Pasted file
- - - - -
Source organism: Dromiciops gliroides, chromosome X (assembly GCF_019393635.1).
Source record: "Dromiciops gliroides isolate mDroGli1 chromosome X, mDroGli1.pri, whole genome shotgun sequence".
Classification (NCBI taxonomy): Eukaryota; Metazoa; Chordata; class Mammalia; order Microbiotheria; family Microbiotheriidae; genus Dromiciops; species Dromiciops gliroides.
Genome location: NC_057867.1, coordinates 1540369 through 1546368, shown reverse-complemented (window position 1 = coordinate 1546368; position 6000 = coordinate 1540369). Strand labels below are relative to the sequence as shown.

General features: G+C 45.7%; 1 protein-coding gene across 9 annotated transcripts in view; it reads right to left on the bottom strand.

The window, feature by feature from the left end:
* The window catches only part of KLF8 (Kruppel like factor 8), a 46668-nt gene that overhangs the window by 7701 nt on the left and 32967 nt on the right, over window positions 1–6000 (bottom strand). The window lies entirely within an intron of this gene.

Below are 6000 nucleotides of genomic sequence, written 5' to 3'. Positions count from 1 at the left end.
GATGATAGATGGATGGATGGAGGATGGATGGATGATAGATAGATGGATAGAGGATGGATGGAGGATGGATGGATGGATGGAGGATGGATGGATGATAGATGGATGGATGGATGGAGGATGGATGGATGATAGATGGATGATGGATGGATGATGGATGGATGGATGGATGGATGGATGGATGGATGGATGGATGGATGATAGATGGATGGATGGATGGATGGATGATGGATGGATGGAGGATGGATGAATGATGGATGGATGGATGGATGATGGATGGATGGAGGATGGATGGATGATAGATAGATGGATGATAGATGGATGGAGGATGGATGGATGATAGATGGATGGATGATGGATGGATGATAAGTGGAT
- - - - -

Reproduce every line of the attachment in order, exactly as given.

Source organism: Dromiciops gliroides, chromosome X (assembly GCF_019393635.1).
Source record: "Dromiciops gliroides isolate mDroGli1 chromosome X, mDroGli1.pri, whole genome shotgun sequence".
Classification (NCBI taxonomy): Eukaryota; Metazoa; Chordata; class Mammalia; order Microbiotheria; family Microbiotheriidae; genus Dromiciops; species Dromiciops gliroides.
Genome location: NC_057867.1, coordinates 1540369 through 1546368, shown reverse-complemented (window position 1 = coordinate 1546368; position 6000 = coordinate 1540369). Strand labels below are relative to the sequence as shown.

General features: G+C 45.7%; 1 protein-coding gene across 9 annotated transcripts in view; it reads right to left on the bottom strand.

The window, feature by feature from the left end:
* The window catches only part of KLF8 (Kruppel like factor 8), a 46668-nt gene that overhangs the window by 7701 nt on the left and 32967 nt on the right, over window positions 1–6000 (bottom strand). The window lies entirely within an intron of this gene.

Below are 6000 nucleotides of genomic sequence, written 5' to 3'. Positions count from 1 at the left end.
GATGATAGATGGATGGATGGAGGATGGATGGATGATAGATAGATGGATAGAGGATGGATGGAGGATGGATGGATGGATGGAGGATGGATGGATGATAGATGGATGGATGGATGGAGGATGGATGGATGATAGATGGATGATGGATGGATGATGGATGGATGGATGGATGGATGGATGGATGGATGGATGGATGGATGATAGATGGATGGATGGATGGATGGATGATGGATGGATGGAGGATGGATGAATGATGGATGGATGGATGGATGATGGATGGATGGAGGATGGATGGATGATAGATAGATGGATGATAGATGGATGGAGGATGGATGGATGATAGATGGATGGATGATGGATGGATGATAAGTGGAT